Tag Archives: Living at home

9 Euphemisms to say “I Live With My Parents”

It doesn’t matter that it is not for lack of trying, working hard, or otherwise abasing yourself to find other rooming arrangements that you awoke one morning to discover yourself transformed into a giant leech. What matters is that people will ask. Relatives probe. Prospective employers gauge. Dates are curious. Your dentist mindlessly inquires. All will judge you ruthlessly, regardless of whether they have a subscription to That Magazine and its latest investigation of your financially doomed generation. You cannot possibly gurgle the dread phrase one more time.

Luckily, I have 9 euphemistic responses that will serve you well, whomever may ask,“So, where are you living now?”

A quick catch-all, best delivered when passing through and quickly exiting a room:

1) “No-income housing.”

For coworkers, ex-next-door-neighbors, lucky sots with paid internships, and peers with 401ks:

2) “I rent a room from some nice old folks in town.”

Impress a prospective lover or literary-minded companion:

3) “Did you know that Samuel Beckett spent time in a mental hospital and lived with his parents? Let’s just say I’m halfway to being a genius…”

Respond to friends in social services or medical professions:

4) “Group home with family systems based arrangement.”

In reply to acquaintances at your local anarchist/coffee shop/bike repair/[tool]library/vegan scone atelier:

5) “Millennial squat.”

This one’s for your punny, environmentalist pals:

6) “In the tree from which I sprung. I must bough to my parents’ authority. I wood leaf if I could, but my income is like the American Ash– hopelessly besieged by the emerald borer beetle of student loan payments.”

For religious acquaintances, do-gooders and people concerned about why you’re walking down the sidewalk looking disheveled, crying in the middle of the day:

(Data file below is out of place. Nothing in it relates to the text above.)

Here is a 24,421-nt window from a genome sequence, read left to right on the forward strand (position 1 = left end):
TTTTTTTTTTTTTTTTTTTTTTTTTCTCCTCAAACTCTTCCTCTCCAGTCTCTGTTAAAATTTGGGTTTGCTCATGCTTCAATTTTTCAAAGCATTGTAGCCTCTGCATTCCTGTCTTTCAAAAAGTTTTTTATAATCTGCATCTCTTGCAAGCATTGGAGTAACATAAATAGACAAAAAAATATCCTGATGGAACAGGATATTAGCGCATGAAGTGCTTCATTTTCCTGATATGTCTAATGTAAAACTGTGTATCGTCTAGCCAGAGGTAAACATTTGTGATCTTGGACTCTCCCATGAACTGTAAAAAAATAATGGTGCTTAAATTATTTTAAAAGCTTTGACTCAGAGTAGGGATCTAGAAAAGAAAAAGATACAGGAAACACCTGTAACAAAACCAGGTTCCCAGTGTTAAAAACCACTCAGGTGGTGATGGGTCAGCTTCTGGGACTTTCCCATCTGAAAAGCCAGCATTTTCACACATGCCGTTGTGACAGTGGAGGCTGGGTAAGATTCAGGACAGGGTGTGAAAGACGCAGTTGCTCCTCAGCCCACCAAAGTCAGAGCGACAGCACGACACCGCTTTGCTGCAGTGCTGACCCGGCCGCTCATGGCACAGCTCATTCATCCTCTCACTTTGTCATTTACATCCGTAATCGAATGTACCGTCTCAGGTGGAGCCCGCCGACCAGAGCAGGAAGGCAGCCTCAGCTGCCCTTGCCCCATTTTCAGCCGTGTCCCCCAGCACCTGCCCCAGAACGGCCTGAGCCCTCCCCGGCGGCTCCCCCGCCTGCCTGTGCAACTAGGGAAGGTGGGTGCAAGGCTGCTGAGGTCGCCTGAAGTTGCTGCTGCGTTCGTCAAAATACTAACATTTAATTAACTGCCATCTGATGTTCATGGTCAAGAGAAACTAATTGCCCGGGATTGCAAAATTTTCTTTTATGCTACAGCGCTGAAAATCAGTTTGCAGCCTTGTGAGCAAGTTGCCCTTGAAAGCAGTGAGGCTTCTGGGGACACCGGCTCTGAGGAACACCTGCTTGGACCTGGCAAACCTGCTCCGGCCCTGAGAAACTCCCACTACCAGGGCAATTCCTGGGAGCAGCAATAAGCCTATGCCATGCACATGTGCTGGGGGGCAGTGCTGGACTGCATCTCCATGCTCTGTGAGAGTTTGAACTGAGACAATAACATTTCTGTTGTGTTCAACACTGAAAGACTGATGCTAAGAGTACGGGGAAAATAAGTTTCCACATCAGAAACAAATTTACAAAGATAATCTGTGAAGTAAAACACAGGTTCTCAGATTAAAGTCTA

7) “I am not homeless, I am homefull. I runneth over with home.”

Best delivered with a haunted air that quashes further questions:

8) “Let’s just say, I dwell where three generations brush their teeth in one bathroom, at the same time.”

When you must be nakedly honest and to the point:

9) “I work two days a week as a ghost tour guide.”

Lydia Hadfield

Essential Rules for Living with your Parents

At this time of year, many college graduates come to realize that after a three month job hunt a degree doesn’t always guarantee employment. At least, that’s what a few of us at The Annual have discovered. Now comes the time to swallow your pride and move in with your parents, should you find yourself in this situation be sure to follow these simple rules:

  1. Remember how your days of sneaking out of the house were a thing of the past? Guess what, you have to do it again. Your parents tell you, you’re an adult and there’s no problem with going out late, but let’s face it, you know they’re going to ask you the following day where you’ve been. So commence the sneaking once again.
  2. You’ve been gone for a while, and since you’ve been gone for a while, your parents have gotten more relaxed in their own home, probably just as relaxed as the time before they even had you, and when I say relaxed, I mean, when the boat in your parents’ bedroom is a rockin’, just stay away from the door.
  3. Get ready to learn new things about your parents that you never knew before. You’re probably thinking what could my parents possibly tell me that I don’t know already? Well, guess what, you’re wrong. Your parents, know that you’re an adult getting back from college, and your parents will view you a little differently and let you in on few secrets about what they did when they were your age. Some stuff will be fucked up, but deal with it.
  4. Never eat more food than they do. If you eat more than them, they will be more inclined to rant to you about buying groceries.
  5. Try to get a part time job while you’re living with your parents. Cash is always the best part about having a job. But the less time you’re at home and more at your job is always a good thing; the longer you’re at home in a day the more your parents are going to ask what you’re doing with your life.
  6. Should you choose to invest your time in a personal project (for example, a humor magazine) and plan to work on it in your underwear, do so in your own room with the door shut.
  7. Expect the police to be called on you at least once because you committed the crime of not calling your parents and filling them in on your whereabouts.

Nicolas Contreras | Kevin Cole | Briana Haynie

Support the Annual and receive humor every bimonth for only $20 a year!